Walnut Room this way

Walnut Room this way
Rio.

Saturday, December 31, 2016

Me and Rio rocking out in Texas sunshine

We made it safely back to Mississippi this afternoon after a whirlwind trip between Christmas and New Year's Day.  Sis took off for San Antonio to have late Christmas with her kids, grandkids, and great grandbaby.  My Sister by Another Mother and I held down Fort Rio and took care of the parents.  It was tag team at its finest.  After all this time, my biological sibling Sis can manage Dad, Mom, Tinka, Rio, cooking, laundry, and the household chores for up to 4 days--if she has to. Fortunately, that has not happened except during a couple of ice storms.  I suppose most of us could do what we had to when it was a matter of life and quality of life for those we love, though I think some of us would even do it for strangers if circumstances thrust themselves upon us.  You know, like an ice storm or some other catastrophe.
Three shifts have to be covered every day, and due to unforeseen circumstances, we had one person...and me.  Now while I can do a whole lot of things and have a wide and varied skill set these days, there are some aspects of Dad's care that I do not know how to do because it has not been necessary since the first time he came home from the hospital with a broken hip and it was necessary.  Would I do my best if need be?  Of course I would, and we would manage just fine.  But Dad does not do well with change at this point and unless it is absolutely necessary, we avoid forcing him to deal with new experiences in the routine.  SbAM is really great with dad, having been with us for a little over 2 years now, and though young, is smart and a quick learner, and knows his quirks and how best to deal with them as it relates to caregiving--and better yet, he likes her and trusts her.  The deal was if she just took care of Dad, I would take care of Mom, Tinka, Rio, house, cooking, and dishes.  It is one thing to do all of that on an 8 hour shift, and quite another to do it for 24 hours, 3 days straight.

I sat in Dad's room every night and watched old movies with him, just being there in the chair so if he woke up from a nap doze, he could see me or talk to me.  Sis does that with him every night and I wanted to keep the routine as routine as possible.  He does not like to be alone, nor not be able to see us or hear us.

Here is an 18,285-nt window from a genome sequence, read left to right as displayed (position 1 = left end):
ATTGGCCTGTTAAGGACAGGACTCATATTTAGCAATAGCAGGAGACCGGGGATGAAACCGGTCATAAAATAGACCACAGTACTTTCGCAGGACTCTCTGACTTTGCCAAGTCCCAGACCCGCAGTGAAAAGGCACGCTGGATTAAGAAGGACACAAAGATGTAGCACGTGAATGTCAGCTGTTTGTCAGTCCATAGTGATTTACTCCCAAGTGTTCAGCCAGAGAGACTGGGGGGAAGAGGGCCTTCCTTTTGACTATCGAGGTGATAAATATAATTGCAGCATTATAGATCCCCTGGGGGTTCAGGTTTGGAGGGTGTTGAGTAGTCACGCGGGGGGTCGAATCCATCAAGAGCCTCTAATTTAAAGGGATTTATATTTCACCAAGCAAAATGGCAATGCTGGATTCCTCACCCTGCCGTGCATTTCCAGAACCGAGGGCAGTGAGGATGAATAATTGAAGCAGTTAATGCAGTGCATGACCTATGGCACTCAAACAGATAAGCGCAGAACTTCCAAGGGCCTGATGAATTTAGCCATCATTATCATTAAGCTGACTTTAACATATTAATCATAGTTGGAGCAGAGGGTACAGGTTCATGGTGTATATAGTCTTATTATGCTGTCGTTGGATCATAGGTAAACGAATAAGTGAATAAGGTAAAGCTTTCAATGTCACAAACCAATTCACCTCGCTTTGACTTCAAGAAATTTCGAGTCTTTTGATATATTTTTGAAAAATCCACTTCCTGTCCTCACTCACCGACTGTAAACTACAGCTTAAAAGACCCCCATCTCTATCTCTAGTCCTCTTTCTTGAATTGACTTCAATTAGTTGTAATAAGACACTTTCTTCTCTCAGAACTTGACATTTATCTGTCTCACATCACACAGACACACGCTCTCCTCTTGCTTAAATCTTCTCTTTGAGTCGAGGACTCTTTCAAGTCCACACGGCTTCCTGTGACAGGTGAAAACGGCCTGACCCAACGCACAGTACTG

It was a hard week in so many ways, but it was also one of those times that you appreciate and honor, and for which you are thankful.  It is part of the cycle of life, and when you can embrace it, even in the hardness, even in the painfulness of impending unknowns and potential loss, it offers joy if we can have the heart to see it.




Wednesday, December 21, 2016

The time of year for threes

 Yesterday I had to go in for lab work at 8 AM, and it seemed like the perfect time to head on up the road to Memphis while I was up and dressed.  I made the rounds of my three intended stores and back home by 4 p.m.  I splurged on some pecan-crusted pork chops about the size of a roast and put them on...about the same time that I remembered R was staying in town for the basketball game...and about the same time that J came out and announced he was going to get Chinese take-out.

Undaunted, I proceeded to sit in the living room with the dogs and music going full-blast, savoring my bit of time while the chops cooked, occasionally dancing to a tune.  My movements seemed to fascinate Abby--the baby of the three and she also danced around me in excitement.  Even though there are 3 dog beds in the living room, all 3 of them finally settled on one together.  It might be a metaphor for life.
Later, after my delicious dinner, followed by a mini pumpkin cupcake with buttercream and caramel frosting, I texted with my sister.  Sis and I have been discussing the new family information I found this past week, and some new resources.  Mother at 89 is pretty much the last of her family of origin, except for a few distant cousins.  While she grew up, as did we, with frequent contact with the extended family, she did not know much about those before her grandparents' generation other than their names.  That task has fallen to me, and has taken on a level of fascination as I have uncovered the journeys of the ancestors to the Colonies that would later become the United States of America.  Family history has always reported that we were descended from Scottish and English.  While that is true in the sense that some of the ancestors did live in England for a period of time, I have been able to discover Irish roots as well as Scottish.